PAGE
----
On paper only, human rights situation better
ISLAMABAD: In 2017, the overall human rights situation in Pakistan could be deemed better in terms of policymaking and drafting legislation related to key social issues, but worse when observed through the prism of some atrocious incidents such as the Mashal Khan lynching case, and the forced disappearances of bloggers, peace activists, and journalists, which not only dominated the national discourse, but also created panic and a sense of insecurity among the people of the country.
These incidents certainly cast a shadow on the efforts by the government and other authorities to improve the country’s human rights record.
But, despite witnessing some terrifying incidents that shook the masses, the state claims that the overall situation of human rights in Pakistan has shown improvement in 2017.
According to data gathered by The Express Tribune, the National Commission for Human Rights (NCHR) has — between December 15, 2015 and December 27, 2017 — received a total of 1,207 cases of human rights violations. These include complaints, petitions and suo motu cases across the country and abroad. Out of these, 702 cases of human rights violations were reported from January 2017 to December 27, 2017, alone.
During the 2015-2017 period, Punjab had the most cases reported with 506, including 203 in 2017, followed by Sindh with 239, 154 if those being in 2017, Islamabad Capital Territory with 203, 108 of those in 2017, 182 in Khyber-Pakhtunkhwa, with (98 in 2017, and 39 in Balochistan, with 31 in 2017. In addition, the Federally Administered Tribal Areas had 20 cases, including 10 in 2017, Gilgit-Baltistan had one, and 17 cases were reported through the UN or other foreign sources, including eight in 2017).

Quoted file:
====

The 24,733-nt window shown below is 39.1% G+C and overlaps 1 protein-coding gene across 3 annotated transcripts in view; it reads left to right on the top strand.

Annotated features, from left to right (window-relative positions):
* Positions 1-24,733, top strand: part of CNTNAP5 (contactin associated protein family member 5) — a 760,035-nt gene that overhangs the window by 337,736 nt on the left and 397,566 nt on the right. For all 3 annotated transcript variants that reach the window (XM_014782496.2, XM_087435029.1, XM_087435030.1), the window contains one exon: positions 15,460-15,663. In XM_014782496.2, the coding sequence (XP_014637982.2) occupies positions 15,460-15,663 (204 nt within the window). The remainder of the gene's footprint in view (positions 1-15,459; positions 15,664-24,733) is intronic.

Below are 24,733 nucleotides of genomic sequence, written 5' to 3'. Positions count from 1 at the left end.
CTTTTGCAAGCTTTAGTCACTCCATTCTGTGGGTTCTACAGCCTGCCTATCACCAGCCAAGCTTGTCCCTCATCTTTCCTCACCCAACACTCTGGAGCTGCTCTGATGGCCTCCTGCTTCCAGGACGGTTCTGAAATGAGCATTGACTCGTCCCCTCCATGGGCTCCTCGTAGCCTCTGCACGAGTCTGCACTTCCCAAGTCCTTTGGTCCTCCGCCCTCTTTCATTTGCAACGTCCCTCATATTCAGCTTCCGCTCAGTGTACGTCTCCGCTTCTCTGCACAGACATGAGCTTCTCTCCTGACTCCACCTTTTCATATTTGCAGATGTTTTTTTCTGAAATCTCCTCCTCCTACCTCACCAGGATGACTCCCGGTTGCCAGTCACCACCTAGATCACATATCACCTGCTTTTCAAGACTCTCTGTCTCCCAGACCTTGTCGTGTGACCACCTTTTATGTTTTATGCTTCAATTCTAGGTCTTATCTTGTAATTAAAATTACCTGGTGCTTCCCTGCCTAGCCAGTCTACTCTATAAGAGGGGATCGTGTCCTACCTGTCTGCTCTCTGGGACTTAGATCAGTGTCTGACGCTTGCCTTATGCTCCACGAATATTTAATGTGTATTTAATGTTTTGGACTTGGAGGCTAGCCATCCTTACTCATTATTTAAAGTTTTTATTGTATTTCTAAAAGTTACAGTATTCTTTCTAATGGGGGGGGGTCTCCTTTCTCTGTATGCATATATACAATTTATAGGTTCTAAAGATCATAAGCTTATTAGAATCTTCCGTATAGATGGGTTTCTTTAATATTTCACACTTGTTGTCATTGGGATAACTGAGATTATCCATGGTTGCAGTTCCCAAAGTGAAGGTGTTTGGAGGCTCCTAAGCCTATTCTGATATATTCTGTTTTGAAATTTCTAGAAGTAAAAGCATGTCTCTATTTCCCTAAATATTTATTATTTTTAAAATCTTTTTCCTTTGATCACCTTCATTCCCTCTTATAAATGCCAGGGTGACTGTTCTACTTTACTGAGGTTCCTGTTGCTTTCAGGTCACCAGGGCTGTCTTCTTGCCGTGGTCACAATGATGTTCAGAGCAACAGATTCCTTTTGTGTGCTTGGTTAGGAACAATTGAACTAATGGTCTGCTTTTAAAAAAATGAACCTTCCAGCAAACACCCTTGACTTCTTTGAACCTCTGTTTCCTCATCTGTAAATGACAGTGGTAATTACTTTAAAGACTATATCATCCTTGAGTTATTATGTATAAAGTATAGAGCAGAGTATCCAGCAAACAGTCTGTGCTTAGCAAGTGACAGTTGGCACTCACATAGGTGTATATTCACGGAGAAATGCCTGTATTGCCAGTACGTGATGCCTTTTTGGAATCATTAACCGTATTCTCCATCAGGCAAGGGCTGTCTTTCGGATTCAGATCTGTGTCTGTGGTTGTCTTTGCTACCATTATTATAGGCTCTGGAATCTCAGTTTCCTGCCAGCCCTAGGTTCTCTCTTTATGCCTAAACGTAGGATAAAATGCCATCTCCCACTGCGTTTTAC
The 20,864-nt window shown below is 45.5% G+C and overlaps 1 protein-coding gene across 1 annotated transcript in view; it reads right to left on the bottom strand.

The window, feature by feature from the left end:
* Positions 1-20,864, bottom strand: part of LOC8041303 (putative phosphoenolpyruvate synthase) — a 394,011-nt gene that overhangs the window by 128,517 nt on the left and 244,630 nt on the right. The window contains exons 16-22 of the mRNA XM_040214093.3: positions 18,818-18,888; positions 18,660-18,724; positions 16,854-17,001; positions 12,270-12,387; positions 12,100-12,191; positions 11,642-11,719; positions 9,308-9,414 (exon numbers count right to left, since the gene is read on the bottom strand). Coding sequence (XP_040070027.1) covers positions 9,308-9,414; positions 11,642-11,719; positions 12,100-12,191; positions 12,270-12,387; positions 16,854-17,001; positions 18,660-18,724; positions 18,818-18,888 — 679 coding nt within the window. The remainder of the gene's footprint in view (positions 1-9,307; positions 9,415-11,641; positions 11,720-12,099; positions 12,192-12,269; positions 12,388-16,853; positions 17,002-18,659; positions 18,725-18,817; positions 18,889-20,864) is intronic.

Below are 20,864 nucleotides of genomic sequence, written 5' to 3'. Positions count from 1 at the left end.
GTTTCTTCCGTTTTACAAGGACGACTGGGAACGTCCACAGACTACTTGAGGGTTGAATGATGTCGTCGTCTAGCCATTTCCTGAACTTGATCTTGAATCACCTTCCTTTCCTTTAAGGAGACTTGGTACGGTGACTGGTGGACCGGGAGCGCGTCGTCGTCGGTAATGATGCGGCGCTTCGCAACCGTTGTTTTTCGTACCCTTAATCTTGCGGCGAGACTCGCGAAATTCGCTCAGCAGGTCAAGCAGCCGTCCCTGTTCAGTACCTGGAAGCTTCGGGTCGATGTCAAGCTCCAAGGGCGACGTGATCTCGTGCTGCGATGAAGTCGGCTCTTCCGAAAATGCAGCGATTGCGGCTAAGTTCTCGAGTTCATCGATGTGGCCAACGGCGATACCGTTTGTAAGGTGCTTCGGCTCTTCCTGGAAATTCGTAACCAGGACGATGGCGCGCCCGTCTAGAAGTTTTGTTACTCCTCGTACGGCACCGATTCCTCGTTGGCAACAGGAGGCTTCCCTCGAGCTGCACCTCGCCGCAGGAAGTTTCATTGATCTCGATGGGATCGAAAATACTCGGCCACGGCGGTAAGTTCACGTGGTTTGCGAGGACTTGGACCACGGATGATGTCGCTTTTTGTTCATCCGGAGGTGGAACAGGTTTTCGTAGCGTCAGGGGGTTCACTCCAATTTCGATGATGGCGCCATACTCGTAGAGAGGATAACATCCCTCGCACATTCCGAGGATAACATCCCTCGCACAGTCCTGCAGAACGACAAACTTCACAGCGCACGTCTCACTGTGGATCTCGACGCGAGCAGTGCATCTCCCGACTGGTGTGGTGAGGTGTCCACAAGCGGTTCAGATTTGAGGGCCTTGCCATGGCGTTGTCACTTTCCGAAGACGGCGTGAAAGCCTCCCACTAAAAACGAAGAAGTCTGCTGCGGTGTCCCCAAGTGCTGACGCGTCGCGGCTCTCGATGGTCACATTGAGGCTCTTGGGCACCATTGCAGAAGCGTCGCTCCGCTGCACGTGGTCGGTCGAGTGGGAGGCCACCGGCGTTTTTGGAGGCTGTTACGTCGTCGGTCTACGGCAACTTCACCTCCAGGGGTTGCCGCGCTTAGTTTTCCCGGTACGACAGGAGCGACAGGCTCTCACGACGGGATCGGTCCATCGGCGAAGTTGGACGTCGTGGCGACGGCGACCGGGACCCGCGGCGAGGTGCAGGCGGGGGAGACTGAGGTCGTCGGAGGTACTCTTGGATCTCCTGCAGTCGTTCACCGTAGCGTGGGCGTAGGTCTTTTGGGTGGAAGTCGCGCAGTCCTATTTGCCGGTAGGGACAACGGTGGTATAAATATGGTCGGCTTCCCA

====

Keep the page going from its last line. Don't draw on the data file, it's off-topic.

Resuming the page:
According to the statistics shared by the government-constituted commission of inquiry on enforced disappearances, 144 new cases were brought to the attention of the commission from April to June 2017.
Meanwhile, according to the Human Rights Commission of Pakistan, its June to July human rights monitoring revealed that 77 death row convicts were executed and as many as 32 people were sentenced to death.
According to transgender rights activists, since 2015, at least 54 transgender people have been killed in K-P alone. Of these, seven were murdered in 2017. In addition to this, 607 cases of violence against transgender persons were reported in K-P during the last two years, with 208 of the cases reported in 2017.
“This year, the number of cases of police torture and violence against individuals from the transgender community remained high,” NCHR Chairman Justice (retd) Ali Nawaz Chowhan said while commenting on the human rights situation in 2017. He said the law on torture has yet to be implemented as well as Pakistan’s other commitments at the UN, with respect to the International Covenant on Civil and Political Rights (ICCPR) that need to be enforced.
Speaking to The Express Tribune, he said that human rights violation cases were reported from across the country and that the NCHR has taken suo motu on 234 cases in 2017 and on 318 cases since 2015.
“The overall situation of human rights in Pakistan has improved in 2017, but is still not satisfactory. A lot needs to be done to improve it,” he said.
The chairman of the NCHR said that an annual report on blasphemy, persecution of the Hazara community, forced conversions, activist disappearances, the second report on the Kasur child abuse scandal, honour killings, shortages of drinking water, and many other issues has been drafted by NCHR.
Ministry of Human Rights Director General Mohammad Hassan Mangi, while sharing his review of 2017, said that this year saw several important bills drafted and passed.
“One of the major positive human rights developments was that the Pakistani government, for the first time, drafted a bill meant for the protection of the rights of transgender people,” he said while adding that the issuance of the first gender-neutral passport with a third-gender option was also a positive move in this regard.
Besides this, another significant move was the restoration of Section 7 of the Christian Divorce Act. This change in the law means that Christians can now divorce for reasons other than adultery.
In October this year, the National Assembly passed the Transplantation of Human Organs and Tissues (Amendment) Bill, paving the way for organ donors to stipulate so on their National Identity Cards.